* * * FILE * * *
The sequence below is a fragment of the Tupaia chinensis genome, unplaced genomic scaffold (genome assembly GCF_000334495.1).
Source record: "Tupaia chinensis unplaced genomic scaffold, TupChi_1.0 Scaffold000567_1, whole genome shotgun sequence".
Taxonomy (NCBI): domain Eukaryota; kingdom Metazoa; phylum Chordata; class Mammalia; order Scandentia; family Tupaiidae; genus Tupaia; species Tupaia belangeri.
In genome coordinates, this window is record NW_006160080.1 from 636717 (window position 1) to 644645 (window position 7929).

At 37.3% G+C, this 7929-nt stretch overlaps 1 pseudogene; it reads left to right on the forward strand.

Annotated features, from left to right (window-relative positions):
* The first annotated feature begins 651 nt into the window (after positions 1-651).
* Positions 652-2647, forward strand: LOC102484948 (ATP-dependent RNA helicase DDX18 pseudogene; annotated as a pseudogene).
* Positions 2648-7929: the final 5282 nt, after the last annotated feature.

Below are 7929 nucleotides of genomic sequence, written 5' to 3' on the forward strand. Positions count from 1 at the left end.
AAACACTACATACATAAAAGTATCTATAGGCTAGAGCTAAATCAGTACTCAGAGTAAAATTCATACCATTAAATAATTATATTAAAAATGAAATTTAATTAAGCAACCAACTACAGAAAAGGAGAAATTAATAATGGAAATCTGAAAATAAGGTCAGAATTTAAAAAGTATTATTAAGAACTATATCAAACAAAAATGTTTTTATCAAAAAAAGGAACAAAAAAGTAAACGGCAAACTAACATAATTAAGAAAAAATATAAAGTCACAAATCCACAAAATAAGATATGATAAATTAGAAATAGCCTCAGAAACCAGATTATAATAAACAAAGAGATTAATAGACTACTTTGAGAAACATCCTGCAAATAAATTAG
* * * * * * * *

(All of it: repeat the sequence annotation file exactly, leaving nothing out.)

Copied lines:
The sequence below is a fragment of the Tupaia chinensis genome, unplaced genomic scaffold (genome assembly GCF_000334495.1).
Source record: "Tupaia chinensis unplaced genomic scaffold, TupChi_1.0 Scaffold000567_1, whole genome shotgun sequence".
Taxonomy (NCBI): domain Eukaryota; kingdom Metazoa; phylum Chordata; class Mammalia; order Scandentia; family Tupaiidae; genus Tupaia; species Tupaia belangeri.
In genome coordinates, this window is record NW_006160080.1 from 636717 (window position 1) to 644645 (window position 7929).

At 37.3% G+C, this 7929-nt stretch overlaps 1 pseudogene; it reads left to right on the forward strand.

Annotated features, from left to right (window-relative positions):
* The first annotated feature begins 651 nt into the window (after positions 1-651).
* Positions 652-2647, forward strand: LOC102484948 (ATP-dependent RNA helicase DDX18 pseudogene; annotated as a pseudogene).
* Positions 2648-7929: the final 5282 nt, after the last annotated feature.

Below are 7929 nucleotides of genomic sequence, written 5' to 3' on the forward strand. Positions count from 1 at the left end.
AAACACTACATACATAAAAGTATCTATAGGCTAGAGCTAAATCAGTACTCAGAGTAAAATTCATACCATTAAATAATTATATTAAAAATGAAATTTAATTAAGCAACCAACTACAGAAAAGGAGAAATTAATAATGGAAATCTGAAAATAAGGTCAGAATTTAAAAAGTATTATTAAGAACTATATCAAACAAAAATGTTTTTATCAAAAAAAGGAACAAAAAAGTAAACGGCAAACTAACATAATTAAGAAAAAATATAAAGTCACAAATCCACAAAATAAGATATGATAAATTAGAAATAGCCTCAGAAACCAGATTATAATAAACAAAGAGATTAATAGACTACTTTGAGAAACATCCTGCAAATAAATTAG